January 12 Philadelphia Daily News:
JUST A MONTH until pitchers and catchers gather once more on the emerald fields of dreams at the Carpenter Complex. It’s almost that time again, and all the items on the winter checklist have been marked off.
Well, almost all of them.
Manager Charlie Manuel is going into the final year of his contract, and that’s a mild shock. Most baseball teams don’t like to open a season with their skipper in a lame-duck situation. It’s an article of faith that it can erode his authority in the clubhouse. Not to mention that it can become a trigger for idle speculation every time the team hits a little bump in the road.
The Phillies have won four straight division titles under Manuel, gone to the World Series twice, won it all once. Even after being upset by the Giants in the National League Championship Series last October, general manager Ruben Amaro seemed to indicate that an extension was little more than a formality.
“At some point, we’ll probably address it with Charlie,” he shrugged during the postseason postmortem a couple of days after the season abruptly ended.
Except that spring training is on deck and it still hasn’t happened.
Now, this isn’t necessarily a big deal. There’s still time. The Phillies want him back. He wants to come back. It’s just a little curious that the issue has been allowed to dangle this long.
“Right now, there’s negotiations with [agent] Pat Rooney going on. Basically, what I can tell you is that I hope it gets done by the end of the month. Or into spring training or whatever,” Manuel said yesterday, sitting in his office at Citizens Bank Park while in town to speak at the Phillies‘ prospect development seminar.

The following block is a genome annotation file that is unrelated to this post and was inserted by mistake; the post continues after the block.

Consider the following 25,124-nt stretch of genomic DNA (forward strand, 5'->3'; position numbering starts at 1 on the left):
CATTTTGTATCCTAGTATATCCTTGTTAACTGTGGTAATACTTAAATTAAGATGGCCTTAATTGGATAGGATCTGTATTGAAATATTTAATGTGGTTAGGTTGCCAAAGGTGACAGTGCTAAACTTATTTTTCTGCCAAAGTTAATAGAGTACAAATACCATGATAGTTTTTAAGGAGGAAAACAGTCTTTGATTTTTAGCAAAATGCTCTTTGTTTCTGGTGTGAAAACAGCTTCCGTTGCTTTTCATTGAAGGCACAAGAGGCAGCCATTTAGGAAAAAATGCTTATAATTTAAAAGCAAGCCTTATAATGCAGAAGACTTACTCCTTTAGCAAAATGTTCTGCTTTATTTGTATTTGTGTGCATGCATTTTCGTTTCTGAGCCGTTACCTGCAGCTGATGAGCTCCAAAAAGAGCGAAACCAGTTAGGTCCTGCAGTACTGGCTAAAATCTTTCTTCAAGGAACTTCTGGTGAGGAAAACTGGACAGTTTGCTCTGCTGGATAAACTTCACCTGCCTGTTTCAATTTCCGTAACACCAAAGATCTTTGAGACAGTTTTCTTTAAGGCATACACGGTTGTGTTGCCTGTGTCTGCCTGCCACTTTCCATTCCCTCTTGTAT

“That’s about all I want to say. We’re in the process of going through a negotiation. I think everybody would like to have a contract. That’s kind of where we’re at. We did some things this winter. Signing Cliff Lee. Getting our roster ready. Those were definitely the things to do, and I think this is probably the last thing on their agenda.”
Understand this: Manuel is not politicking. He didn’t bring the subject up, but agreed to answer a few questions about his status. In the process, he conceded that managing without a commitment beyond the current season can be difficult.
“I think any manager in baseball would like to have a contract, because that definitely gives him more of a hammer. That gives him a better position,” he said. “Everything about it, the whole environment. And that goes through the organization and the team and the players and everything.
“Hopefully, we’ll get it taken care of. I hope we get it done.”
Amaro remains unfazed.
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